Morning Brief

Stocks set for mixed open | Trump signals trade deadline flexibility | Tesla plans leasing options


U.S. stock futures were pointing to a mostly lower open on Wall Street this morning after the Nasdaq logged its seventh straight session of gains. The S&P 500 advanced in six of the last seven sessions. The Dow was up four in the last five sessions. (CNBC)

U.S.-China trade talks continue in Washington today, with President Donald Trump signaling flexibility on the March tariff cease-fire deadline. Chinese state media warned that new U.S. tariffs on Chinese goods would be "catastrophic" for global stocks. (CNBC)

Investors get more insight into the Fed's thinking on the economy and interest rates, when the minutes from its January meeting are out at 2 p.m. ET. Meanwhile, weekly mortgage applications rose 3.6 percent, a sign of hope for the spring home buying season. (CNBC)

CVS Health (CVS) shares were sinking after the pharmacy giant reported better-than-expected earnings but missed estimates on revenue. CVS also warned on full-year earnings. CVS closed its $70 billion acquisition of health insurer Aetna in November. (CNBC)


A winter storm is expected to batter every state east of the Mississippi River, bringing snow and ice. Detroit, Chicago, Philadelphia, New York, and Washington should get the worst of the storm today. Airlines were already cancelling flights. (USA Today)

Russian President Vladimir Putin warned of a resolute response if the U.S. decides to station missiles in neighboring European countries. Earlier this month, the U.S. confirmed suspension of its participation in the decades-old Intermediate-Range Nuclear Forces Treaty. (CNBC)

The Trump administration wants California to pay back billions of dollars for the bullet train. California said the move was in response to the state suing the administration over the president's emergency declaration to pay for a wall along the U.S.-Mexico border. (AP)

The government's top ethics watchdog disclosed that it had refused to certify a financial disclosure report from Commerce Secretary Wilbur Ross. "I remain committed to complying with my ethics agreement," Ross said in a statement. (CNBC)

Tesla (TSLA) plans to launch a leasing option for its Model 3 automobile, according to clean energy website Electrek, citing a company email sent to employees saying they would be able to lease a Model 3 within two weeks. No word on when consumers will have that option.

* Musk says Tesla won't be getting involved with cryptocurrency (CNBC)

Tesla chief Elon Musk expects the electric automaker to have the technology needed to essentially operate vehicles without drivers by year-end. Tesla's autopilot system has garnered both positive attention for its sophistication and negative attention for its association with accidents. (CNBC)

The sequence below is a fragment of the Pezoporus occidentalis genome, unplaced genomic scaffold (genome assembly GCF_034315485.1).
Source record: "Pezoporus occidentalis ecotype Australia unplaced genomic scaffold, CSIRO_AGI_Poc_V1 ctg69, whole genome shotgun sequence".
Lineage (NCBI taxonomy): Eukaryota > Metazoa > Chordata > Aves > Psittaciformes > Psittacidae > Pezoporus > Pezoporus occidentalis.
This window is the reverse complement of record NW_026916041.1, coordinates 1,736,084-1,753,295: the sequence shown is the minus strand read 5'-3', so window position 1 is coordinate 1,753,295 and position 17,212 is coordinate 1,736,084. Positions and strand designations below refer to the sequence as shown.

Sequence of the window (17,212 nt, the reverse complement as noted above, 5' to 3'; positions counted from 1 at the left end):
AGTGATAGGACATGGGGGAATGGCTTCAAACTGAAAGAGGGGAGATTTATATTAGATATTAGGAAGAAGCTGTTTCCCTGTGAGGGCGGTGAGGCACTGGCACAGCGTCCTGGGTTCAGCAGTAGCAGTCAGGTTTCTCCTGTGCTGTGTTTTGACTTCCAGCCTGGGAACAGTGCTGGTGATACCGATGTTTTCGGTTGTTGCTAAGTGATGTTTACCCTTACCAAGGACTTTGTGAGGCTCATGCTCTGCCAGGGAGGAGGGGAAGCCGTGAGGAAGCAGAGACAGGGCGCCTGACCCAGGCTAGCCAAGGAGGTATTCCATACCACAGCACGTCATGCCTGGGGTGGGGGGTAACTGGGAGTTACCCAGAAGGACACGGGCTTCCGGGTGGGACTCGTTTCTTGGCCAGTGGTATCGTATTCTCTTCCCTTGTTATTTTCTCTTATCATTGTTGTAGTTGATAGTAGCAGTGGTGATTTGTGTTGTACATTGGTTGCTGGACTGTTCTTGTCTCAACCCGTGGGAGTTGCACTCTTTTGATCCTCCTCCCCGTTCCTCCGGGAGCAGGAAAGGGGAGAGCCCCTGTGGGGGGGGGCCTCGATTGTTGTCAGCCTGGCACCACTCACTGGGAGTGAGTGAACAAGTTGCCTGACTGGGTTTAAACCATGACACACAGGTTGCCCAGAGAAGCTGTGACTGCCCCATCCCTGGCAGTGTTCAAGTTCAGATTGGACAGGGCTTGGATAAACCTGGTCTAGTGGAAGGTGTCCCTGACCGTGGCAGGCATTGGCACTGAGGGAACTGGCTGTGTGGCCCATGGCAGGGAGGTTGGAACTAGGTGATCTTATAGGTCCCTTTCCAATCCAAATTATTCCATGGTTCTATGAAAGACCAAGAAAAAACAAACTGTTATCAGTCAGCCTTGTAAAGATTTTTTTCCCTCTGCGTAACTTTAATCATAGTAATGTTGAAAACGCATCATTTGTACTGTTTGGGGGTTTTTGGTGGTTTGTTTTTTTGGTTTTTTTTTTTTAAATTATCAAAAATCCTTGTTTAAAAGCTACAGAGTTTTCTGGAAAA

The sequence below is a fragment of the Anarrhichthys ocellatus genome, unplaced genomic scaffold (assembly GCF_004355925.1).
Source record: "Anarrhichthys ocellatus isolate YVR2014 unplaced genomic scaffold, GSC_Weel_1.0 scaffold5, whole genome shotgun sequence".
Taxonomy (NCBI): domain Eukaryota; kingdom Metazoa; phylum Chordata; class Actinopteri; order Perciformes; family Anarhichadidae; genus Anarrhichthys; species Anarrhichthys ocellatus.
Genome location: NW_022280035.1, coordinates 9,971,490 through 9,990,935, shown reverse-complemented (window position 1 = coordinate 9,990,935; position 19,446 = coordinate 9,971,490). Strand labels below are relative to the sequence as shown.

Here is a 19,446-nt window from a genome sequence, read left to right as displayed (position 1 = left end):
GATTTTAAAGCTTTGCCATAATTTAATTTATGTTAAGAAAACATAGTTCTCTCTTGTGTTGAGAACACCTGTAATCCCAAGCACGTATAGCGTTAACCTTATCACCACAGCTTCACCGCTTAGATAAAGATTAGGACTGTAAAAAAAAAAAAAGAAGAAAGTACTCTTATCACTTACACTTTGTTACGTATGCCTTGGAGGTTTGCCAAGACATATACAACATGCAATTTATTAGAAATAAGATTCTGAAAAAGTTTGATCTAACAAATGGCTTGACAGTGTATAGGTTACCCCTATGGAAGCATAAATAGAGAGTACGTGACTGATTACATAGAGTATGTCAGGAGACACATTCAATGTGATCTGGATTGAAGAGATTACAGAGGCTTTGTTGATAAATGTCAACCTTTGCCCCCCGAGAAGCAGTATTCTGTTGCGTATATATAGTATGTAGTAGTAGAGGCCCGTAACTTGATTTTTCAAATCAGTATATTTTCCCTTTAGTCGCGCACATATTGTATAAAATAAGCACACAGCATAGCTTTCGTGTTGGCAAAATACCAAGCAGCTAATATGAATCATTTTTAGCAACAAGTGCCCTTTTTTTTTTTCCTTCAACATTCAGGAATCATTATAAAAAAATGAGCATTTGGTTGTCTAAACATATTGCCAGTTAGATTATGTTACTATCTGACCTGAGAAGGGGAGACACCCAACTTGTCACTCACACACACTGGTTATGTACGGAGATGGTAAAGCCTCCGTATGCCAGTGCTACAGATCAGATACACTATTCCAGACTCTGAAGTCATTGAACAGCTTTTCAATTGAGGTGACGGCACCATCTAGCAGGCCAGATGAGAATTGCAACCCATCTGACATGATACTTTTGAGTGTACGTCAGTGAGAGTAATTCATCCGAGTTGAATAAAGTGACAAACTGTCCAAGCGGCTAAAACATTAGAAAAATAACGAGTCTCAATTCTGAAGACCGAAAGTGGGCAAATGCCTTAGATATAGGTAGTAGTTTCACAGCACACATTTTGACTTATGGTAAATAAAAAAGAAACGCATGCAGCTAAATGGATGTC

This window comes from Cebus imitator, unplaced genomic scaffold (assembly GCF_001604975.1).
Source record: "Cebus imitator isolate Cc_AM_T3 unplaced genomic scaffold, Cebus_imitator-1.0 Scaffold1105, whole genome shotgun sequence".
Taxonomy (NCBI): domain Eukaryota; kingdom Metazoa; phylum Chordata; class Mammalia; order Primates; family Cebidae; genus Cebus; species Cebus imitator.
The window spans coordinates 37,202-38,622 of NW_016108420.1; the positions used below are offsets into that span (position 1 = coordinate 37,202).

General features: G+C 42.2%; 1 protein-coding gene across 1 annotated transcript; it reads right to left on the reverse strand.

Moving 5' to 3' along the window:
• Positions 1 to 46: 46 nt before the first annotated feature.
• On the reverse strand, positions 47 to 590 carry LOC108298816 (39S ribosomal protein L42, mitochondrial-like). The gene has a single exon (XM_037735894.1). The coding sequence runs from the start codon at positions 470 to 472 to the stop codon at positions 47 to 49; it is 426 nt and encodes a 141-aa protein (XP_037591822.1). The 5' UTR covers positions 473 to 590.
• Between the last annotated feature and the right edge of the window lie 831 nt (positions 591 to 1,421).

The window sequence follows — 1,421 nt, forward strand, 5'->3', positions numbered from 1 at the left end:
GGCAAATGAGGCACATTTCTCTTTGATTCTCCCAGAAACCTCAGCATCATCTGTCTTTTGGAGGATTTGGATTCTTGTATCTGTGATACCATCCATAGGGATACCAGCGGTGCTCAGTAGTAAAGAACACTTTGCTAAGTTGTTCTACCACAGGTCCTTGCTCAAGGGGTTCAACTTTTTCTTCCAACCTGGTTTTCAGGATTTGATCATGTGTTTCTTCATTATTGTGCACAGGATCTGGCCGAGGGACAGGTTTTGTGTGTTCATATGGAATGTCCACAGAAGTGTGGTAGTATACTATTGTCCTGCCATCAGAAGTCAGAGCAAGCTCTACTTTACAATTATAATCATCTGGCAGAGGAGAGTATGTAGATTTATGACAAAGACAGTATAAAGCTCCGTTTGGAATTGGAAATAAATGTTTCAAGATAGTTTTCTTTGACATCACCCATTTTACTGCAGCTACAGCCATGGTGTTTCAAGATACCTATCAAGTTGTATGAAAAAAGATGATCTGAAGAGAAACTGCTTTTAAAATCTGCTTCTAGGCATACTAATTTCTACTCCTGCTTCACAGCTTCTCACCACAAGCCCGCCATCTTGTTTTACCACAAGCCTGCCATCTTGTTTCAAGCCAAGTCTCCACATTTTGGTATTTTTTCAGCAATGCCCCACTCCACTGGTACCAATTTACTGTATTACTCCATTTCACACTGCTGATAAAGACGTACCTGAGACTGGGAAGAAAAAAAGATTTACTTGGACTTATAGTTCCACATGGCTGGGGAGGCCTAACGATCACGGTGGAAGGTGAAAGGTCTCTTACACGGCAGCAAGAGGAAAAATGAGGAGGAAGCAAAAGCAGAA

Southwest Airlines (LUV), alarmed by a spike in flight cancellations and delays in the past several days due to reported maintenance issues, has taken the unusual step of publicly apologizing to customers and blaming the mess on its mechanics' union. (USA Today)

Goldman Sachs downgrades Southwest because new Hawaii route could be too costly (CNBC)

Payless ShoeSource, which filed for bankruptcy protection Monday, hopes to keep its 2,500 U.S. stores open until at least the end of March and the majority until May. The liquidation will not impact its franchised or Latin American stores. (CNBC)

Microsoft (MSFT) said hackers targeted European think tanks and non-profit organizations, which often have contact with government officials. The attacks were carried out late last year through phishing campaigns to steal employee credentials and deliver malware. (CNBC)

Germany is not ready to exclude Huawei from its 5G network, a blow to U.S. efforts to persuade allies to ban the Chinese tech firm. In December, Canada arrested Huawei's CFO at the request of the U.S., which alleged bank and wire fraud in violation of American sanctions against Iran. (CNBC)

* UK defense think tank warns that allowing Huawei into 5G network is 'irresponsible' (CNBC)


Deutsche Bank (DB) officials were worried enough that President Trump might default on loans after he was elected that the institution considered extending the repayment dates, according to a Bloomberg News report.

Teva Pharmaceutical (TEVA) settled with the U.S. in a case involving the drugmaker's agreements with rivals. The government had charged that those agreements kept cheaper generic drugs off the market.

Herbalife (HLF) came in 2 cents ahead of estimates with adjusted quarterly per-share profit of 63 cents. The health products maker, however, saw revenue slightly miss estimates. Herbalife raised its sales growth forecast for 2019.

LendingClub (LC) reported adjusted quarterly profit of 3 cents per share, a penny above estimates. The online lender's revenue was slightly below forecasts. The company also warned on full-year revenue.


The FDA is discouraging people from being infused with young blood, a procedure that's becoming increasingly common but hasn't been proven to have medical benefits. (CNBC)

The first tax filing season under the new federal tax law is proving to be surprising, confusing — and occasionally frightening — for some Americans, especially those accustomed to getting money back from the government. (CNBC)